Author of the Month: The Medieval Mysteries of Jay Ruud

By Susan L. Peterson

Jay Ruud, retired professor and chair of the English Department at the University of Central Arkansas, is a medievalist who loves writing about legendary figures – King Arthur, Lancelot, Merlin, and Robin Hood.

In the fall of 2020, Ruud completed his Merlin Mystery Series. In each of the six books, he takes a cryptic aspect of the traditional story of the Knights of the Round Table and weaves a mysterious, imaginary tale around it. Merlin the Magician assumes the role of lead detective. After all, as Ruud stated, “Merlin was the smartest of the bunch.”

Ruud’s first novel in the Merlin series was “Fatal Feast,” published in 2015. It was followed by “The Knight’s Riddle: What Women Want Most” (2016), ”The Bleak and Empty Sea: The Tristram and Isolde Story” (2017), ”Lost in the Quagmire: The Quest of the Grail” (2018), ”The Knight of the Cart” (2019), and ”To the Great Deep” (2020).

Publishing the series did not come easily. He initially got the idea in 2001, and it took several years to complete the first book. But it took 11 years to find a publisher, which he finally did with Five Star Press. Fortunately for Ruud, when Five Star Press discontinued its mystery line after his second King Arthur book, he was quickly picked up by Encircle Publications and later sealed a six-book contract with them for his Robin Hood Mystery series.

Today, Ruud is devoting time to completing this newest series in which villains and heroes abound. Last year he published the first two books, “Sleuth of Sherwood” and “Ghoul of Sherwood.” The third book in the series, “The Treasure of Sherwood,” will be out this September.

Before retirement, Ruud would write sporadically when he had time. Now he tries to write every afternoon, completing at least 1,000 words a day. He advises writers not to “wait for inspiration” but believes inspiration comes during writing. His wife, Stacy Margaret Jones, is a published poet and novelist, and he credits her with providing valuable feedback. They often proofread and edit each other’s work.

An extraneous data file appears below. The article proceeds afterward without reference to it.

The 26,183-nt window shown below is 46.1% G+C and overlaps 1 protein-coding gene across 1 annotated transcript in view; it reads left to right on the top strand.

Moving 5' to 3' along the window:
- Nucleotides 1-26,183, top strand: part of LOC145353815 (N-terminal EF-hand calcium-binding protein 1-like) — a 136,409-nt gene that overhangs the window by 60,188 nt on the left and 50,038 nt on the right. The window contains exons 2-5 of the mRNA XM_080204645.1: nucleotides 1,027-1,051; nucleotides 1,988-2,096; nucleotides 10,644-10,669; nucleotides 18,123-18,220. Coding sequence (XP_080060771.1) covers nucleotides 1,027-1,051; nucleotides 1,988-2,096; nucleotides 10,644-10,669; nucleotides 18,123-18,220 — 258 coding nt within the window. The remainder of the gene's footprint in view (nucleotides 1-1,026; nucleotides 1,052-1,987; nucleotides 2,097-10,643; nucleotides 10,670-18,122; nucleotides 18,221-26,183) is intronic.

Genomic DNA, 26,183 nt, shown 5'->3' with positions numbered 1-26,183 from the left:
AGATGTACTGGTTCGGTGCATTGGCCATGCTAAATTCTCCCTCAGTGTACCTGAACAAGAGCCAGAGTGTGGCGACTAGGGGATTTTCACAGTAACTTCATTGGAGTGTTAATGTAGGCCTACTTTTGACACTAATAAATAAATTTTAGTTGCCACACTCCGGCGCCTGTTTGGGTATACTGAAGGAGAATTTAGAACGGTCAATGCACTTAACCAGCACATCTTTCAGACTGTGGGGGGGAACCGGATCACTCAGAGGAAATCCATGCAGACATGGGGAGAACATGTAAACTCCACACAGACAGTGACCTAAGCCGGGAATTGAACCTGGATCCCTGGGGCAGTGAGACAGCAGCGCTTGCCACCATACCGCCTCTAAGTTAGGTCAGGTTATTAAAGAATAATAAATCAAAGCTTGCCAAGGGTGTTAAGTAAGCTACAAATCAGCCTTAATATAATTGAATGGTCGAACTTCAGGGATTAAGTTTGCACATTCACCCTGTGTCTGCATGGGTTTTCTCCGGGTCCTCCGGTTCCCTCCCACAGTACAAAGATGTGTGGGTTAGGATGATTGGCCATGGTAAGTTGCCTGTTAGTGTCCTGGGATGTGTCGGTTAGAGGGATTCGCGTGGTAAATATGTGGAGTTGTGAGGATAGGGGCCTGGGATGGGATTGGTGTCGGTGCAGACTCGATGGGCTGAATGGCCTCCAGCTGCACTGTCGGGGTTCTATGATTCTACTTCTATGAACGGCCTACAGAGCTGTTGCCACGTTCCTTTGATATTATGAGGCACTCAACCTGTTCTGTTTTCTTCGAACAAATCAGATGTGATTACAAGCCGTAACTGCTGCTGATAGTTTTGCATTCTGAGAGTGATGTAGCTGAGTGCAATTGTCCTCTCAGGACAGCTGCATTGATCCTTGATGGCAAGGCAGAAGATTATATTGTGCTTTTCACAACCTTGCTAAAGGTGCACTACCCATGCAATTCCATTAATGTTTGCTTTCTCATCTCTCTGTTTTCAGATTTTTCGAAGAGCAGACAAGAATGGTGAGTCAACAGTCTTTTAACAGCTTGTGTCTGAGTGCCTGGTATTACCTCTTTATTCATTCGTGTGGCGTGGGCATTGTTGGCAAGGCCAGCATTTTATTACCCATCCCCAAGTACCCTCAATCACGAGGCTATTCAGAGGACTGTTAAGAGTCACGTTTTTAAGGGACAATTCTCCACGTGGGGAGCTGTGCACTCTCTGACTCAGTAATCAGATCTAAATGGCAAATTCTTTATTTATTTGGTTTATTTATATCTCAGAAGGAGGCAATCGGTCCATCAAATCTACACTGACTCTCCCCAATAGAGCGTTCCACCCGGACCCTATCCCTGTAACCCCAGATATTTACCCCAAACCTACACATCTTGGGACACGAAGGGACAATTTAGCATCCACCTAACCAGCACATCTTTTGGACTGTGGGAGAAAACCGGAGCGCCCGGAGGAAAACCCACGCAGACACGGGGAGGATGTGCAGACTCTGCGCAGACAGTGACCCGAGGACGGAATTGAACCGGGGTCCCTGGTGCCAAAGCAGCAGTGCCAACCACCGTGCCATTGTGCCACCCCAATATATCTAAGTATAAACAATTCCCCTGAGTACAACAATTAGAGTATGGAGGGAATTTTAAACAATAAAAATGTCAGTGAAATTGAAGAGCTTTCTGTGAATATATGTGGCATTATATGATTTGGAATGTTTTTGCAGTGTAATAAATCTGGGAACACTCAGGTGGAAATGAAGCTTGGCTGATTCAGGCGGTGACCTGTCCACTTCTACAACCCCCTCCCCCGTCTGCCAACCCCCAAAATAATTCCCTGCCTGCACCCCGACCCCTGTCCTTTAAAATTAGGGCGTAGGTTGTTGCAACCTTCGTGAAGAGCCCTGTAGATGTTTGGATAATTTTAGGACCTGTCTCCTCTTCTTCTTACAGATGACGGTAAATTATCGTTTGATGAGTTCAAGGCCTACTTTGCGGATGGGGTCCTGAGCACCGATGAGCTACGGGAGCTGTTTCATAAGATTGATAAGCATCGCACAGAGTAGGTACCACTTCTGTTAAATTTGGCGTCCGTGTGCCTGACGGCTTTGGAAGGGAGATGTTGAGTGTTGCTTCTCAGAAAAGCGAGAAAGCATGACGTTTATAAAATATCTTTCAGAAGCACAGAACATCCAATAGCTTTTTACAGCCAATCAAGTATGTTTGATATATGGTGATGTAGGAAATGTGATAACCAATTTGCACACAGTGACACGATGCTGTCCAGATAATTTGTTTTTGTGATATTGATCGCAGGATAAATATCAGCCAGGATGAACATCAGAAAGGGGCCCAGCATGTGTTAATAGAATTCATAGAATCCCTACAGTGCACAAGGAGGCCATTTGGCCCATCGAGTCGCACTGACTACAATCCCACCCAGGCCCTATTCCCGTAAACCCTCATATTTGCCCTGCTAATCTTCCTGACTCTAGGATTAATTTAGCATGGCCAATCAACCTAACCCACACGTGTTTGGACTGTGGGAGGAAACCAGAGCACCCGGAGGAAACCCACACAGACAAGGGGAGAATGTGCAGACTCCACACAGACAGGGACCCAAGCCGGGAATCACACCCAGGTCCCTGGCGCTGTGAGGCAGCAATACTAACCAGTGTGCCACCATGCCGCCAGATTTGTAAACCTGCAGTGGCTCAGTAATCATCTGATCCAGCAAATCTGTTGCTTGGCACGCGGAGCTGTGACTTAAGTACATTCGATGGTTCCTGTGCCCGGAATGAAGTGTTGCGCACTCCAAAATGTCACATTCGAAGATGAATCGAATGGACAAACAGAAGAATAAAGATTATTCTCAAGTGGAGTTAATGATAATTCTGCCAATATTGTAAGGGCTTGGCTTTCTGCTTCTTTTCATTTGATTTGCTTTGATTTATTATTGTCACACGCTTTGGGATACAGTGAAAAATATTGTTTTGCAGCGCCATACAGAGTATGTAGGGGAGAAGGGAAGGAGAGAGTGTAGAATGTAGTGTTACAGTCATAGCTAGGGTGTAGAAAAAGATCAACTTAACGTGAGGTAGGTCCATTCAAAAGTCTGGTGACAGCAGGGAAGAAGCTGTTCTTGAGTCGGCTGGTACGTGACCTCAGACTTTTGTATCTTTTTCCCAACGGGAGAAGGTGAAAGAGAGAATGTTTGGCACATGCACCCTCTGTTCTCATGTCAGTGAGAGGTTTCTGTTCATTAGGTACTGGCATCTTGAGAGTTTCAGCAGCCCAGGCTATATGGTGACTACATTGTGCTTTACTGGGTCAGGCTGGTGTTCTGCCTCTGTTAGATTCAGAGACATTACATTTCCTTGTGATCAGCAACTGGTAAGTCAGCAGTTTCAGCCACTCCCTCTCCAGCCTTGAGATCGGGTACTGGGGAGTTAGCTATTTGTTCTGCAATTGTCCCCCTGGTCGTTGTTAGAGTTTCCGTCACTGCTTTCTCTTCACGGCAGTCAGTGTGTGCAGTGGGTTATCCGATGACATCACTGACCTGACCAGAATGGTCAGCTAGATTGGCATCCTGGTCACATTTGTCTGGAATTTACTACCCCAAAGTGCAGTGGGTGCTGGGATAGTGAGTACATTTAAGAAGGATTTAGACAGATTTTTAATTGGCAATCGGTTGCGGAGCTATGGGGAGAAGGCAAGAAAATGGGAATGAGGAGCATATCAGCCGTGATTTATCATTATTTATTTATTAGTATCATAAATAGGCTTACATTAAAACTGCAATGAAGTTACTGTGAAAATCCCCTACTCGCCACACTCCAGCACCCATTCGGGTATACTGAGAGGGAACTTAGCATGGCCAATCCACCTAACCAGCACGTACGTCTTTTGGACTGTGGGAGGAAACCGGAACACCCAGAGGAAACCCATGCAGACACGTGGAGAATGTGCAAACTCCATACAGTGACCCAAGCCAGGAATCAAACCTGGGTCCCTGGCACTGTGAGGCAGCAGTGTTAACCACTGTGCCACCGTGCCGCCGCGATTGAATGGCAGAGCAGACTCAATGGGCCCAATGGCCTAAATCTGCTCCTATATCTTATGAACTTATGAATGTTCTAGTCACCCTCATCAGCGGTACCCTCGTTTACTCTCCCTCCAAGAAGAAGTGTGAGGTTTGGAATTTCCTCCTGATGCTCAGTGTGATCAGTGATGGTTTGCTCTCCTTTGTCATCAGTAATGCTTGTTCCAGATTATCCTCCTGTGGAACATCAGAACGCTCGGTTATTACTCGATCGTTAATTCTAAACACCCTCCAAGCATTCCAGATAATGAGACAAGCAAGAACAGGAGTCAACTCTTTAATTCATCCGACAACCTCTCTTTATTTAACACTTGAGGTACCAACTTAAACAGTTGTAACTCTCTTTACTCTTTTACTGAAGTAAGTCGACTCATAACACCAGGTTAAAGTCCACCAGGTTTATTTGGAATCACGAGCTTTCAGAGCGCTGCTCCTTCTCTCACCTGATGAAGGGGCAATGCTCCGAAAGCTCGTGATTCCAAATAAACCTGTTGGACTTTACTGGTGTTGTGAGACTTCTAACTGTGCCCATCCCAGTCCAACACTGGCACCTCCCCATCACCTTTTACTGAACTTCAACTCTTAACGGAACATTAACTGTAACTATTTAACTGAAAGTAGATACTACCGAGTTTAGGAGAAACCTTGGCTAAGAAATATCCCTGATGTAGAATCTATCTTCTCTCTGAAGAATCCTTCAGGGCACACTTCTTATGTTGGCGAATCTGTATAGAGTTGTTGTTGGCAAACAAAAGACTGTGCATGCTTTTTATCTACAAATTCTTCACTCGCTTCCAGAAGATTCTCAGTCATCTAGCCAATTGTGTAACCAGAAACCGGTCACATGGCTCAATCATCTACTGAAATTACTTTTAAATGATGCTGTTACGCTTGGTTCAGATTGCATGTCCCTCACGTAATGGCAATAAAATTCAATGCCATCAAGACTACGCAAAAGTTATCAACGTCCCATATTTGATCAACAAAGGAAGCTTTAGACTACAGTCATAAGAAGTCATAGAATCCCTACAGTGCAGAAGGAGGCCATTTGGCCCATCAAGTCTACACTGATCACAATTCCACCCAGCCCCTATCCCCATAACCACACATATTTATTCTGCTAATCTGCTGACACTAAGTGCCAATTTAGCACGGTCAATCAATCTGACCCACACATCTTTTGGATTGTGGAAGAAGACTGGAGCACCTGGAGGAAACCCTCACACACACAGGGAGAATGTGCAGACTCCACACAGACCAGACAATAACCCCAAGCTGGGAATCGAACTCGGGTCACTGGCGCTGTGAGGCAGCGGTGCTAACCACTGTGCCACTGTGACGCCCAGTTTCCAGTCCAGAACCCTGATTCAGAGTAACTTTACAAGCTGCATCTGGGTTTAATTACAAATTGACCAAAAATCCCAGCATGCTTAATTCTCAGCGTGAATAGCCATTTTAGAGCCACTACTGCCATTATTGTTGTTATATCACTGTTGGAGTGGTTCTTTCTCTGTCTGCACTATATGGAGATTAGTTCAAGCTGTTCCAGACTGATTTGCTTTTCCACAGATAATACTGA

In addition to his fictional work, Ruud published several books of literary criticism and scholarship throughout his career. His medieval scholarly work includes books on Chaucer, Dante and Tolkien and an encyclopedia of medieval literature.

More information about Ruud can be found on his website, The site also includes links to “Poetry with Dogs,” brief videos of Ruud reciting poems, often with a dramatic flair, to his four canine companions aptly named after legendary characters, Guinevere, Beatrice, Lavinia and Gareth. Also on his website are links to “Eat It Conway,” which has local restaurant reviews co-authored with his wife, Stacey, in a conversational “he said/she said” format.

Jay Ruud loves traveling and finding inspiration for his books. His travels to Bruges, Belgium, and Paris have inspired his stories about legendary figures such as King Arthur, Lancelot, Merlin and Robin Hood.

Even as a child, Ruud knew he was a writer. He laughingly states that he wrote his first book at age 4, with his mother giving him enthusiastic reviews. Growing up during the ’60s, he loved watching TV shows about Robin Hood and King Arthur. Throughout his career, Ruud has creatively blended both interests, writing and medieval legends, to his advantage, and he continues to do so even throughout retirement.

His books are available on and other online stores.

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